Most of the signs point to the Raiders keeping their young quarterback. For one, the team staged Antonio Brown meeting the signal-caller at Carr’s house. That would be all for not if Oakland now deals Carr. Every other move this offseason — signing Tyrell Williams and Trent Brown — has also been made under the assumption the Raiders already have their quarterback in place. But Raiders general manager Mike Mayock is sending mixed signals. He said, “we love Derek (Carr)” and yet has also repeated that the Raiders will “do all of our due diligence” at quarterback like every other position. It sounds like if the quarterback Mayock and Jon Gruden really like in the draft is available to them, Carr could be gone.

Leonard Fournette

Trade rumors were circling the third-year running back in January after executive vice president Tom Coughlin criticized Fournette for his actions on the team’s sideline during the season finale. The two sides appeared to make up, but then on April 11 police arrested Fournette for speeding and “knowingly driving with a suspended license.” Coach Doug Marrone told the media on April 16 that Fournette will not face team discipline for the arrest. Apparently, he’s ready to let the incident blow over, but will the front office feel the same way if a team offers the Jaguars an interesting deal for Fournette at the draft?

Tyreek Hill

Similar to Fournette, Hill is facing off-the-field problems this offseason that could jeopardize his tenure with his current team. Hill’s situation, though, is a lot more dire. Police are currently investigating Hill’s connection with two incidents of suspected child abuse. This is an extremely complicated situation because even if Hill isn’t charged with a crime, he could face a suspension.  The Chiefs didn’t waste any time dumping Kareem Hunt last fall, and it’s worth wondering if they might garner a trade for the speedster at the draft. The Athletic’s Jay Glazer reported that Hill was at the center of trade talks during the NFL combine, but if a trade is done now, Kansas City would be getting pennies on the dollar for Hill, who, in addition to possibly facing a suspension, wants a new contract.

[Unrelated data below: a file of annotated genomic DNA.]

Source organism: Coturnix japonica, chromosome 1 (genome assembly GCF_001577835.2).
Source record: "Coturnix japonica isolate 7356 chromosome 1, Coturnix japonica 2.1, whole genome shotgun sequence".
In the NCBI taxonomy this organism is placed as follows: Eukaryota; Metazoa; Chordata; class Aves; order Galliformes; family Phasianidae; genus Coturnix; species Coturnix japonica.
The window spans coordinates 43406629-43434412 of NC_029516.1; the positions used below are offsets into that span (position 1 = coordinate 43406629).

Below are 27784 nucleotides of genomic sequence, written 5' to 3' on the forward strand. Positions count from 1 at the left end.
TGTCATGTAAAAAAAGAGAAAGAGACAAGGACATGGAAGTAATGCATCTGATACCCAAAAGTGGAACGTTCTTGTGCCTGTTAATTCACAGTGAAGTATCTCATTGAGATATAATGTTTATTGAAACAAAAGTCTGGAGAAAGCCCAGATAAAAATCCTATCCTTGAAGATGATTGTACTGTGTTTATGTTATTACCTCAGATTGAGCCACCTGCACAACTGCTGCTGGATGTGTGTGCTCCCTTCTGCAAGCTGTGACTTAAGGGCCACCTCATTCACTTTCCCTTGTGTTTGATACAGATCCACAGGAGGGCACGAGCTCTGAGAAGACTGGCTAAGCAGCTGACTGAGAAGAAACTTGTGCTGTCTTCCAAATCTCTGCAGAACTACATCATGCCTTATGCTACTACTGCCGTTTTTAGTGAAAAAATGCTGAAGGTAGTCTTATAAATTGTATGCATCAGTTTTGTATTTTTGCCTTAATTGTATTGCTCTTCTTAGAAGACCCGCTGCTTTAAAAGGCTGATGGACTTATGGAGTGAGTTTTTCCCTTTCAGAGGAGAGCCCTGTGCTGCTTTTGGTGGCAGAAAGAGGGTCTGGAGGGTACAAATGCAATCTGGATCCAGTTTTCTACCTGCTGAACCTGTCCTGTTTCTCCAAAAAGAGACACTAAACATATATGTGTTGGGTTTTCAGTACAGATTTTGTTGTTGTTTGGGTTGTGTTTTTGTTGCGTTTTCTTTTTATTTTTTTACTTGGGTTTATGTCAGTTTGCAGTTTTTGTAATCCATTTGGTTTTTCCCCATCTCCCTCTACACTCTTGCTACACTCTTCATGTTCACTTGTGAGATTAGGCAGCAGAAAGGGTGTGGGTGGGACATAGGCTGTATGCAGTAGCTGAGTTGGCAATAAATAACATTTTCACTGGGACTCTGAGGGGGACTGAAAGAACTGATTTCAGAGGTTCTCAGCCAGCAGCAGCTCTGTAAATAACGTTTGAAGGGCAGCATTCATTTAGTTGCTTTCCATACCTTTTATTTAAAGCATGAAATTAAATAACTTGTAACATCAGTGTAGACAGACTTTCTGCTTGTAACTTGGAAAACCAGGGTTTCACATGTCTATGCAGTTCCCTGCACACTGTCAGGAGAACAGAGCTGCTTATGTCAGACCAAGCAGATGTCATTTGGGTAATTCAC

Frank Clark

The Seahawks placed the franchise tag on Clark this offseason, but despite the possibility of making some $17 million in 2019, Clark has threatened to hold out if he doesn’t receive a long-term agreement. No team wants a Le’Veon Bell situation, and the Seahawks would like to avoid the Earl Thomas distraction they had last year too. This could lead to Clark getting traded at the draft, although as of April 14 Jay Glazer reported trade talks for Clark had “died down.”

Jack Doyle

The Colts tight end posted career bests in 2017, recording 80 receptions for 690 yards and four touchdowns. But then with the arrival of Eric Ebron in 2018, Doyle saw his targets decrease from 7.2 per game to 5.5 each contest. Doyle also missed 10 games because of injury, which led to him catching only 26 passes for 245 yards and two touchdowns in 2018. If the Colts are comfortable with Ebron and Mo Alie-Cox at tight end, they could shop Doyle at the draft.

Josh Rosen

Although technically not a star yet, Rosen qualifies for our list because he was the No. 10 overall pick a year ago. Rosen threw for 2,278 yards, 11 touchdowns and 14 interceptions while averaging 5.8 yards per attempt as a rookie in 2018. As of right now, there’s no telling whether Rosen is truly going to develop into a star or not because he had little help with the Cardinals last year. It might not matter, though, as Arizona is rumored to be selecting quarterback Kyler Murray at No. 1 overall. If that happens, Rosen will be one of the hottest topics during the first round of the draft.

Duke Johnson

The Browns seemed to like the idea of three strong backs on the depth chart after they signed Kareem Hunt, but Johnson apparently wants no part of it. On April 8 Johnson requested to be traded, according to Johnson has also refused to show up to the beginning of Cleveland’s offseason program. The best time for the Browns to address this issue is during the draft with a trade.

A.J. Green